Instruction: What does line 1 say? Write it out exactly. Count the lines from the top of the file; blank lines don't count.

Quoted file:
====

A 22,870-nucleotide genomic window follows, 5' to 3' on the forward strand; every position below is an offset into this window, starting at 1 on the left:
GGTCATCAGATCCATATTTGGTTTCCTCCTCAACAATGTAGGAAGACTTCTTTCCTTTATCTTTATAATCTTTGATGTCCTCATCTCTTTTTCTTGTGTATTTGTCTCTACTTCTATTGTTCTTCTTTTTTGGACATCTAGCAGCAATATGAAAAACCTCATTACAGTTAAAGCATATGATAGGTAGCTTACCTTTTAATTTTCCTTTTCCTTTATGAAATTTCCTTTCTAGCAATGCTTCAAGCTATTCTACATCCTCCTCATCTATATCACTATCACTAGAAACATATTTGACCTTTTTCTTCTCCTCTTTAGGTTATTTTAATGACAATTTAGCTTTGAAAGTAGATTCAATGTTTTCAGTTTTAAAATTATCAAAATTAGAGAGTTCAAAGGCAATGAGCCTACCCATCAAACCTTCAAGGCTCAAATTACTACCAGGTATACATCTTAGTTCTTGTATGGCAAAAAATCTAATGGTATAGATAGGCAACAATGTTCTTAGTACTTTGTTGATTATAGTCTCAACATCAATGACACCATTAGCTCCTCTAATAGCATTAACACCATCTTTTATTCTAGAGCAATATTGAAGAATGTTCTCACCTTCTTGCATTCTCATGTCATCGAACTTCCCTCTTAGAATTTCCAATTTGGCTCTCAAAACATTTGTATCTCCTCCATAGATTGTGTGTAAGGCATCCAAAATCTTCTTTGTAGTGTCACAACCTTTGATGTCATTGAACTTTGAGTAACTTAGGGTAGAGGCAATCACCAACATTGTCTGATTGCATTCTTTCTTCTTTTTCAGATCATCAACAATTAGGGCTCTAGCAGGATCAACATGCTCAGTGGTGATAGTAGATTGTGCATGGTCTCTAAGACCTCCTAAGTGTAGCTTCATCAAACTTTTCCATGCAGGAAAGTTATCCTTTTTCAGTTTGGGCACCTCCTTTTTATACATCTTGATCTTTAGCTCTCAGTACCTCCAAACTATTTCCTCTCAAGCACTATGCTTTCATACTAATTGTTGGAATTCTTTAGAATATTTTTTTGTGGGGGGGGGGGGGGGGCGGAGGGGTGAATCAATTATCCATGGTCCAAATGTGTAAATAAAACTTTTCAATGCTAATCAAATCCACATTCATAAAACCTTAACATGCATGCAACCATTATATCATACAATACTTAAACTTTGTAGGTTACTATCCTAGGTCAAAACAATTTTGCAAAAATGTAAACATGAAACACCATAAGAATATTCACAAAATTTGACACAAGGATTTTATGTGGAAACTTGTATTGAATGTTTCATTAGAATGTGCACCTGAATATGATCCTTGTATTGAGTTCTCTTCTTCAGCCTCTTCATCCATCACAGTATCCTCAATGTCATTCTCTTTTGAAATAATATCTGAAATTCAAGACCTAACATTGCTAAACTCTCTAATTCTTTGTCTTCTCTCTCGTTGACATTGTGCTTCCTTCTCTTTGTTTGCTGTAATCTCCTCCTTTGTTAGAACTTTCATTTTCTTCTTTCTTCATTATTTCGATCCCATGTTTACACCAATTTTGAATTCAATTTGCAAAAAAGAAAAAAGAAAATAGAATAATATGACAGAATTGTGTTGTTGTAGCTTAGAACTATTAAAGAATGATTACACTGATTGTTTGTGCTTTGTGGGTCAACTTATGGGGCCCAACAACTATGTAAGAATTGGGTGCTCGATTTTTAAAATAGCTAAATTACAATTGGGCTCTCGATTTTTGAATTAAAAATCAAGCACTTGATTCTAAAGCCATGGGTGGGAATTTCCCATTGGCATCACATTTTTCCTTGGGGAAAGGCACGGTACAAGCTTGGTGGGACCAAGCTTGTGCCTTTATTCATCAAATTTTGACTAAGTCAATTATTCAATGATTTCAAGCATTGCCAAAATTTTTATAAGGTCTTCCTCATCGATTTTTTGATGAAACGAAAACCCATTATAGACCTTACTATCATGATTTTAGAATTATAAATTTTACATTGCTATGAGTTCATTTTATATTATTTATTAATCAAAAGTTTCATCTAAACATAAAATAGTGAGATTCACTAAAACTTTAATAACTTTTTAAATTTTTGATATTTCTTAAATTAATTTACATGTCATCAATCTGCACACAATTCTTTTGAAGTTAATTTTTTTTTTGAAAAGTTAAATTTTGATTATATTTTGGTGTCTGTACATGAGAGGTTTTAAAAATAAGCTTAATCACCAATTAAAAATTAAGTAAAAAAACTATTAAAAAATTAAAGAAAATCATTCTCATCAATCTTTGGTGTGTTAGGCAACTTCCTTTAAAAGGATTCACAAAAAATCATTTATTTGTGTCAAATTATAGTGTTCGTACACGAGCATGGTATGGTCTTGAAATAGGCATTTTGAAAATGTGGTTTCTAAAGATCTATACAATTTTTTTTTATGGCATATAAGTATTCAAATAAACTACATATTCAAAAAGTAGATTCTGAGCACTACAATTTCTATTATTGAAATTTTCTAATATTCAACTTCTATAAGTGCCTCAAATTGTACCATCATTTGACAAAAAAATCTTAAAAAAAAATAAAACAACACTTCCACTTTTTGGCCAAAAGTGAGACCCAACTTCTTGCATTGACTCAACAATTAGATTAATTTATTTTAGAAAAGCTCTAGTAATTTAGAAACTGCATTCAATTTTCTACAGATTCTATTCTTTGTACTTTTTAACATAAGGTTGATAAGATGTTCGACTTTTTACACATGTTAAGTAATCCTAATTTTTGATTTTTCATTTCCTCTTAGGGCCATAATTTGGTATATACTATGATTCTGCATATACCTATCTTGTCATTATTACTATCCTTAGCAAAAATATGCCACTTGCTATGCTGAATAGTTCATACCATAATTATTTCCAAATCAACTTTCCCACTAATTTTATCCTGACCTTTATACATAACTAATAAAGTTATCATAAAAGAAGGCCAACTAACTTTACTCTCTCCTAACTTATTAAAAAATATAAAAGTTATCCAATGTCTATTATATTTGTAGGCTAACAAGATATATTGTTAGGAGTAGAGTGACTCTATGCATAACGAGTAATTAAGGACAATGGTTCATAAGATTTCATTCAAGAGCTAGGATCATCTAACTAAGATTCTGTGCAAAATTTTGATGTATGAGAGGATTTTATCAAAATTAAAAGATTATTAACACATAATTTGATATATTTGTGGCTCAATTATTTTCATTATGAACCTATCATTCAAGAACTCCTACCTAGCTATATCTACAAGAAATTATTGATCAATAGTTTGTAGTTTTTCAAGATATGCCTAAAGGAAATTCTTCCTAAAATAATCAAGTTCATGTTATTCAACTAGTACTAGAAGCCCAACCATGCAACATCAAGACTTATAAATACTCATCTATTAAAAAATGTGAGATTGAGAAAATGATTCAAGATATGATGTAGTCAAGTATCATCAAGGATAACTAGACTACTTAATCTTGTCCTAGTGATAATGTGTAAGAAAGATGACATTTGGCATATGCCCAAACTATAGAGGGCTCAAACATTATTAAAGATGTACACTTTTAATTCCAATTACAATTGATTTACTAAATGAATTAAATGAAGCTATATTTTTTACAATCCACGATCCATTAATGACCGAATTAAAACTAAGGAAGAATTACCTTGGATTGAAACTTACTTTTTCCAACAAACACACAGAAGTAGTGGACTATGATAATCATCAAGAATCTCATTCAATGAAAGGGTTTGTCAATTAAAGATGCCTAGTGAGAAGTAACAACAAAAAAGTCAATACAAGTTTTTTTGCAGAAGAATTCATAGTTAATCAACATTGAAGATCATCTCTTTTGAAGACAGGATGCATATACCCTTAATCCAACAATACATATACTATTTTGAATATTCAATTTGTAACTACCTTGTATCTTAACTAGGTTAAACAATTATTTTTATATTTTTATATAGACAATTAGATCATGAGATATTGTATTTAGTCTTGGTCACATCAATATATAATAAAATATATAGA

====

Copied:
A 22,870-nucleotide genomic window follows, 5' to 3' on the forward strand; every position below is an offset into this window, starting at 1 on the left: